The Results

LG is the number one front loading washing machine brand in the USA and their targeted marketing efforts have allowed them to achieve growth in their target sector in a tough economic period. They have deepened customer engagement and feedback with many appearances on blogs, chat rooms and forums. They continue to benefit from endorsement from AAFA and the huge volumes of concerned consumers who use their resources.

The Future

To date, LG has certified 11 different models of washing machines as asthma & allergy friendly® and has entered into a long term agreement with the Certification Program. Together with AAFA and retail partners such as the Home Depot they continue to inform and empower consumers about environmental control and allergen reduction with educational content about healthy homes, co-branded in-store materials and magazines. LG continue to deliver powerful educational material to their target audience, deepening customer engagement and increasing their authority on the blogosphere and social media. They continue to leverage not for profit association with AAFA, strengthening their leadership position and building trust with their audience.

Standard Abstract 06-01: Washing Machines

Washing Machine that are certified asthma & allergy friendly® are tested to the ASP:06-01 Washing Machine Certification Standard.

The Certification Standard utilizes an algorithm of proprietary and recognized scientific techniques to assess Washing Machines for their ability to reduce allergenic and irritant materials during domestic laundering. Submitted washing machine models that pass certification testing are granted a certificate stating that the particular washing machine meets the requirements for the asthma & allergy friendly® ASP-06:01/101 Certification Standard.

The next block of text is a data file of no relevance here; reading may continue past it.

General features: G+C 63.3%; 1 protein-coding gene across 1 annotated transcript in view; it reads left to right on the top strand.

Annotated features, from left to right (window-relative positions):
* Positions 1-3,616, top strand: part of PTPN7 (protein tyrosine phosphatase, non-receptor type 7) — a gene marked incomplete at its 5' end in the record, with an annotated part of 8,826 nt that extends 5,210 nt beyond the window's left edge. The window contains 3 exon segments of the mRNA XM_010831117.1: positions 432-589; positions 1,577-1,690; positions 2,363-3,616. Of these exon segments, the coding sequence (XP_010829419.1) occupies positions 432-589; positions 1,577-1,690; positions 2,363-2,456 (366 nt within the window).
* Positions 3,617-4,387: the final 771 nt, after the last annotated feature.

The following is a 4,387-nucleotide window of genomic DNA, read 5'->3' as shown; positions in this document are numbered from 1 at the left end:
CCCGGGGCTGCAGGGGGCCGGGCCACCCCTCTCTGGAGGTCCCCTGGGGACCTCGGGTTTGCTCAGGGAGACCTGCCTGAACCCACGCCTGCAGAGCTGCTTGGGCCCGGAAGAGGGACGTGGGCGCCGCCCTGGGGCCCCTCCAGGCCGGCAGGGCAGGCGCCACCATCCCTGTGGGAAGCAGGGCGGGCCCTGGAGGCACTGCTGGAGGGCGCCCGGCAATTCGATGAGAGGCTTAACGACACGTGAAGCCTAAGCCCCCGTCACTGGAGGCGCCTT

Allergy Standards Ltd (ASL) subjects the washing machine to physical testing to ensure that it reduces total allergen burden, while minimising any increase in airborne allergen levels.

Part 1: Removal of allergen containing test dust from carpet and airborne allergen levels during vacuuming

 

Criterion

 

Limit level

Demonstrable for more than one allergen, Bio-allergen levels in test items reduced following washing

>95%

 

Part 2: Thermal capability

 

Criterion

 

Limit level

Achieve a washing temperature

>55ºC

Der p 1 (dust mite) antigen resurgence over a four-week incubation period post-washing in test items previously infested with live house dust mite (in % of the control)

<10%

 

Part 3: Warranty

The Certification of washing machines as asthma & allergy friendly® is subject to manufacturer’s warranty period for washing machines.

Part 4: Ozone levels

Washing capability must be achieved without exposure above 0.1mg/m3indoor ozone by-product.

All CERTIFIED asthma & allergy friendly® paints are associated with a unique Certification code.

Why and how we certify washing machines – a Q&A

There is ever-increasing awareness of the chemicals and allergens we come into contact with every day, particularly if you or a member of your family has asthma or allergies. We created the asthma & allergy friendly® Certification Program to help you improve your indoor environment by identifying products and services that can help to reduce allergens and create a healthier home environment.

But what is it that makes some washing machines better for the indoor environment than others, and where do we draw the line to decide to certify a washing machine as asthma & allergy friendly®? We hope that the questions below will clarify this. Let us know if you have more questions!

Washing-machine-indoor-air-allergy-standardsWhy do you certify washing machine?